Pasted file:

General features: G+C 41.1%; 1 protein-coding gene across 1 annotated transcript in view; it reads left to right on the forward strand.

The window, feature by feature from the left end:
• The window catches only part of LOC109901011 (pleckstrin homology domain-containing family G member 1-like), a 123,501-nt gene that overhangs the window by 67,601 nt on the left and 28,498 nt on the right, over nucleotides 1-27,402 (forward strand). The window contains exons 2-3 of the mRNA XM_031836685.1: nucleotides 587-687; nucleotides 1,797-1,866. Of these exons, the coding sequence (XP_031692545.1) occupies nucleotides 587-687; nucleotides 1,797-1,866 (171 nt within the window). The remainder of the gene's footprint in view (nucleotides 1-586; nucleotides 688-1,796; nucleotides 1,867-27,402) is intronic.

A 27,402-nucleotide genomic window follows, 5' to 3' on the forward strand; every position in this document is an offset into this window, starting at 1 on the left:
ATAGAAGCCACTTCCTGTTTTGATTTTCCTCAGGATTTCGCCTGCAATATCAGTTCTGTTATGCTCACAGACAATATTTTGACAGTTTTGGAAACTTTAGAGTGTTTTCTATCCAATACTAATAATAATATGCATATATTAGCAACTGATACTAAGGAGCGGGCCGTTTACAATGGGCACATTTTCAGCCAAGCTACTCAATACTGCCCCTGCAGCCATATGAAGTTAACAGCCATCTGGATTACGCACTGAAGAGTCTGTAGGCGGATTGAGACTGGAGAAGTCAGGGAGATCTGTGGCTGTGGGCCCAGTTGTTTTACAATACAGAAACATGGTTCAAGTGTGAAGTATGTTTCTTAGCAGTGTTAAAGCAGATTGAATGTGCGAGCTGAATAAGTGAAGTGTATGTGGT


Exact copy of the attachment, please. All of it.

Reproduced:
General features: G+C 41.1%; 1 protein-coding gene across 1 annotated transcript in view; it reads left to right on the forward strand.

The window, feature by feature from the left end:
• The window catches only part of LOC109901011 (pleckstrin homology domain-containing family G member 1-like), a 123,501-nt gene that overhangs the window by 67,601 nt on the left and 28,498 nt on the right, over nucleotides 1-27,402 (forward strand). The window contains exons 2-3 of the mRNA XM_031836685.1: nucleotides 587-687; nucleotides 1,797-1,866. Of these exons, the coding sequence (XP_031692545.1) occupies nucleotides 587-687; nucleotides 1,797-1,866 (171 nt within the window). The remainder of the gene's footprint in view (nucleotides 1-586; nucleotides 688-1,796; nucleotides 1,867-27,402) is intronic.

A 27,402-nucleotide genomic window follows, 5' to 3' on the forward strand; every position in this document is an offset into this window, starting at 1 on the left:
ATAGAAGCCACTTCCTGTTTTGATTTTCCTCAGGATTTCGCCTGCAATATCAGTTCTGTTATGCTCACAGACAATATTTTGACAGTTTTGGAAACTTTAGAGTGTTTTCTATCCAATACTAATAATAATATGCATATATTAGCAACTGATACTAAGGAGCGGGCCGTTTACAATGGGCACATTTTCAGCCAAGCTACTCAATACTGCCCCTGCAGCCATATGAAGTTAACAGCCATCTGGATTACGCACTGAAGAGTCTGTAGGCGGATTGAGACTGGAGAAGTCAGGGAGATCTGTGGCTGTGGGCCCAGTTGTTTTACAATACAGAAACATGGTTCAAGTGTGAAGTATGTTTCTTAGCAGTGTTAAAGCAGATTGAATGTGCGAGCTGAATAAGTGAAGTGTATGTGGT